Boster Pathways-> Cytokines


ErbB2-ErbB3 Heterodimers Pathway


Members of the ErbB family and several of their ligands are frequently overexpressed, amplified, or mutated in a variety of types of cancer, making them attractive therapeutic targets.

Overview of ErbB2-ErbB3 Heterodimers Pathway

ErbB (erythroblastic oncogene B) is a member of the epidermal growth factor receptor family. It is composed of three domains: an extracellular domain, a transmembrane domain, and a cytoplasmic tyrosine kinase domain. The ErbB family in humans consists of four members: ErbB1 (Her1), ErbB2 (Her2), ErbB3 (Her3), and ErbB4 (Her4) (Her4).

ErbB1 is also known as EGFR (epidermal growth factor receptor). EGFR is normally expressed on the epithelial cell surface. However, it is frequently overexpressed in certain tumor cells. Overexpression of EGFR is associated with tumor cell metastasis, invasion, and poor prognosis.

By binding to EGF or TGF- (transforming growth factor ), the EGFR is activated. The inactive monomer of activated EGFR is converted to an active homodimer.

ErbB2-ErbB3 Heterodimers Pathway

The formation of the ErbB2-ErbB3 heterodimer at the cell surface is induced by ligands and results in the activation of several major signal transduction pathways. This process promotes cell survival and proliferation, and its dysregulation can result in tumorigenesis. Stimulation of ERK occurs when a ligand activates a receptor dimer, which either directly or indirectly binds GRB2 (Growth Factor Receptor-Bound Protein-2) via a phosphorylated tyrosine-based consensus site. GRB2 interacts with SOS (Son of Sevenless), a Ras-specific guanine nucleotide exchange factor that activates Ras by exchanging GDP for GTP. Ras interacts with Raf in the GTPase active state and initiates a linear kinase cascade that results in the activation of ERK/MAPK (Mitogen-Activated Protein Kinases). ERK phosphorylates a variety of cytoplasmic and membranous substrates and is rapidly translocated to the nucleus, where it activates a number of transcription factors, including Sp1, PEA3, E2F, Elk1, Jun, and Fos, as well as the Myc>c-Myc oncoprotein, a major transcription factor and regulator of cell cycle progression.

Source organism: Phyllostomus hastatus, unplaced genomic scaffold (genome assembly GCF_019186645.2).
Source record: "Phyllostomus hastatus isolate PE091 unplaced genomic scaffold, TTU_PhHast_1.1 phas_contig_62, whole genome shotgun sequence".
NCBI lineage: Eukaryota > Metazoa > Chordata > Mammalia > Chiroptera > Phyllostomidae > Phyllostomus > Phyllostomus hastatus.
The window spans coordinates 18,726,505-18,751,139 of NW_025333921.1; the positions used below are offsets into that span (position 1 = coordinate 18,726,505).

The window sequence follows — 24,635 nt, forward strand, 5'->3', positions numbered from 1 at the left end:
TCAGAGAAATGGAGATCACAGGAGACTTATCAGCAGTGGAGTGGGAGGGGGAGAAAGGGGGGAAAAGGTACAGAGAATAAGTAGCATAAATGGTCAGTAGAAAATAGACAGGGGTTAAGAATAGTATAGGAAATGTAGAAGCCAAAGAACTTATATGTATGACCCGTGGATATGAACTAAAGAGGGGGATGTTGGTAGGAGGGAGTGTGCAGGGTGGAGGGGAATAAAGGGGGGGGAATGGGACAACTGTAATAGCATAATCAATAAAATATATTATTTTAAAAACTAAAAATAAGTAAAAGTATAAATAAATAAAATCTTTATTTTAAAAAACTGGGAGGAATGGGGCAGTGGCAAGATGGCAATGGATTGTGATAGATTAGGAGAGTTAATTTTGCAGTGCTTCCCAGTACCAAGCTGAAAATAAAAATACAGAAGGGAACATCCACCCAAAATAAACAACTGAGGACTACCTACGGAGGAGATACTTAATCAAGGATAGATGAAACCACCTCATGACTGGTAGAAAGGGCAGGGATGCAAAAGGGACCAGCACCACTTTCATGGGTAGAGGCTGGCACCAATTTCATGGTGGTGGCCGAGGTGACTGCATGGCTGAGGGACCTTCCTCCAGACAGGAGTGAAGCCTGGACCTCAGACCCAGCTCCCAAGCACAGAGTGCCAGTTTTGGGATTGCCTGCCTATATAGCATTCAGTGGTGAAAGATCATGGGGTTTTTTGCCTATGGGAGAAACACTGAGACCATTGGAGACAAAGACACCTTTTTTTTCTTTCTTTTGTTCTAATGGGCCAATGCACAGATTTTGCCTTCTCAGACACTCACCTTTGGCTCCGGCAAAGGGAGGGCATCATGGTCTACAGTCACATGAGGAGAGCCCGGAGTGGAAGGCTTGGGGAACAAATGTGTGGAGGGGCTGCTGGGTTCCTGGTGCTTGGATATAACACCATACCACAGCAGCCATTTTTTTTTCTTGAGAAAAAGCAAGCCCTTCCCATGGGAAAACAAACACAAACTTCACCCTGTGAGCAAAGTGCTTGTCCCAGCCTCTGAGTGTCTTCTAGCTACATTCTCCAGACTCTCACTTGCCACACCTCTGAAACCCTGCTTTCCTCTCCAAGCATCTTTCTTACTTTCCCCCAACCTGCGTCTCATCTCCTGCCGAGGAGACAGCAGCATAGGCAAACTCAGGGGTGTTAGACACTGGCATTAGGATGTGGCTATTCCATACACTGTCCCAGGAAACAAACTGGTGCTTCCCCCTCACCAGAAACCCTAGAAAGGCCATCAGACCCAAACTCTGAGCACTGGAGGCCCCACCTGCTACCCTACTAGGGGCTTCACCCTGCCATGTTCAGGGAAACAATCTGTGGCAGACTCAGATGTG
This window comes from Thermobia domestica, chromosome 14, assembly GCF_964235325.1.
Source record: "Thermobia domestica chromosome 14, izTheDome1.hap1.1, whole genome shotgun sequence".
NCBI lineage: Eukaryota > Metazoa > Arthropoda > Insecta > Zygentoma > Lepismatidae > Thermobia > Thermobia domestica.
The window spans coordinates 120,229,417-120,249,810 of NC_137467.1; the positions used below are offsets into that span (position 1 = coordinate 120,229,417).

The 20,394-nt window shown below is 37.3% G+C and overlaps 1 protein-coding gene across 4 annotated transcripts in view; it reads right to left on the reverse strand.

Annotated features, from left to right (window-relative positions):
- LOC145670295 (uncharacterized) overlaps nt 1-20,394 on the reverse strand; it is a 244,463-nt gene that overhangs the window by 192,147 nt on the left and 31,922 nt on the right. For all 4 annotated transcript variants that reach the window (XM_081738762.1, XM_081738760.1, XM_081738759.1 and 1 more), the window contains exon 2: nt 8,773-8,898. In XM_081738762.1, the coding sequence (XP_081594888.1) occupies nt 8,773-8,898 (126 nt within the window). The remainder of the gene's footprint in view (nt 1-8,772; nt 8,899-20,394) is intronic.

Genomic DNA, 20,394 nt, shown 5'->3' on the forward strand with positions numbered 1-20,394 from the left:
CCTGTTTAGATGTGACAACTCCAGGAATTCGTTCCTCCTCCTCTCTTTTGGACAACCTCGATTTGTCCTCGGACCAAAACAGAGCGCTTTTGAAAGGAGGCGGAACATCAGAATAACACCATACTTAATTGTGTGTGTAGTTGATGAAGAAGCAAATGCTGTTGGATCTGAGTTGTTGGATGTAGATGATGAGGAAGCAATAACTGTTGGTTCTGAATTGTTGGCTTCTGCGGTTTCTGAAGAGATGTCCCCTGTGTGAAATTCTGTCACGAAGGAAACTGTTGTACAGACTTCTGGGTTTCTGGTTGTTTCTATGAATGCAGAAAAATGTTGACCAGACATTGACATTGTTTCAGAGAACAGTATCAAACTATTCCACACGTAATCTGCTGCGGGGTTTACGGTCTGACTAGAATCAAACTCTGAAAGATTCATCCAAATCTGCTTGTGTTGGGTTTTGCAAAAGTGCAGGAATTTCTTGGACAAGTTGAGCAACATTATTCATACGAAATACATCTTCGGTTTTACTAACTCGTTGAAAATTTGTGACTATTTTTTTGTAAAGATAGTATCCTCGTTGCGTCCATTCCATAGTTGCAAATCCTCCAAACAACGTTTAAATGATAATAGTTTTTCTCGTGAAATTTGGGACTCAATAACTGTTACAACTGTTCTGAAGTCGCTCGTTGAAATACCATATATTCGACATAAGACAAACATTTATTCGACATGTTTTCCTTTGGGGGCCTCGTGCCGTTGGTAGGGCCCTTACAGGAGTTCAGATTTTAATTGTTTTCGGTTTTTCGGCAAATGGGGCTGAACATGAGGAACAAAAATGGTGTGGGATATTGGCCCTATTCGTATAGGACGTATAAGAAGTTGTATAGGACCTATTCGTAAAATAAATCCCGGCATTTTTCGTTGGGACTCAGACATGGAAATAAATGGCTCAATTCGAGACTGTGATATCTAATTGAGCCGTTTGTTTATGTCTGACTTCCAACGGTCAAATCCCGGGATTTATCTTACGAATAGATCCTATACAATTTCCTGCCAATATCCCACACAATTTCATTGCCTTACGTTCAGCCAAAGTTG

The P13K-Akt pathway is another possible pathway. PI3K is activated when the regulatory p85 subunit of the lipid kinase binds to a Phosphotyrosine consensus site on the receptor, allosterically activating the catalytic p110 subunit. PIP3 (Phosphatidylinositol-3,4,5-Trisphosphate) is formed when p110 is activated (Phosphatidylinositol 4,5-Bisphosphate). PDK1 (Phosphoinositide-Dependent Protein Kinase-1) and Akt/PKB are critical mediators of PI3K signaling, and both are required for PI3transformative K's effects. Akt is recruited to the plasma membrane by its PH domain and phosphorylated by PDK1 in response to the production of PIP2 and PIP3 following PI3K activation by the ErbB2-ErbB3 receptor dimer. Akt phosphorylation results in its activation and translocation to the nucleus, where it inhibits the proapoptotic proteins BAD (BCL2 Antagonist of Cell Death), GSK3 (Glycogen Synthase Kinase-3), and the transcription factor FKHR-L1. PTEN (Phosphatase and Tensin Homolog Deleted On Chromosome 10) is a lipid phosphatase that dephosphorylates the 3'-OH position of PIP2 and PIP3, reverting PI3K activity and downregulating PDK1 and Akt activity. Additionally, the PLC-Gamma (Phospholipase-C-Gamma) and JAK/STAT (Janus Kinase/Signal Transducers and Activators of Transcription Factor) pathways are highlighted, with their associated transcriptional enhancement leading to cell proliferation. PLC-Gamma is activated via its SH2-mediated recruitment to phosphorylation-dependent docking sites on ErbB2 and via its PH domain recruitment to the plasma membrane.

PLC-Gamma hydrolyzes PIP2 into IP3 (Inositol Triphosphate) and DAG in its phosphorylated active form (Diacylglycerol). IP3 stimulates the release of Ca+2 (Calcium) from intracellular stores, thereby activating Ca+2/Calm (Calmodulin) dependent kinases and additional pathways, and it works in conjunction with DAG to stimulate PKC (Protein Kinase-C).

Cyclin-D1 is a significant player acting downstream of ErbB2-ErbB3. Numerous pathways connect the receptors to increased Cyclin-D1 activation, thereby promoting cell cycle progression. The outcome of activating these various signaling pathways is context-dependent and can range from proliferation to differentiation, migration, and even apoptosis induction.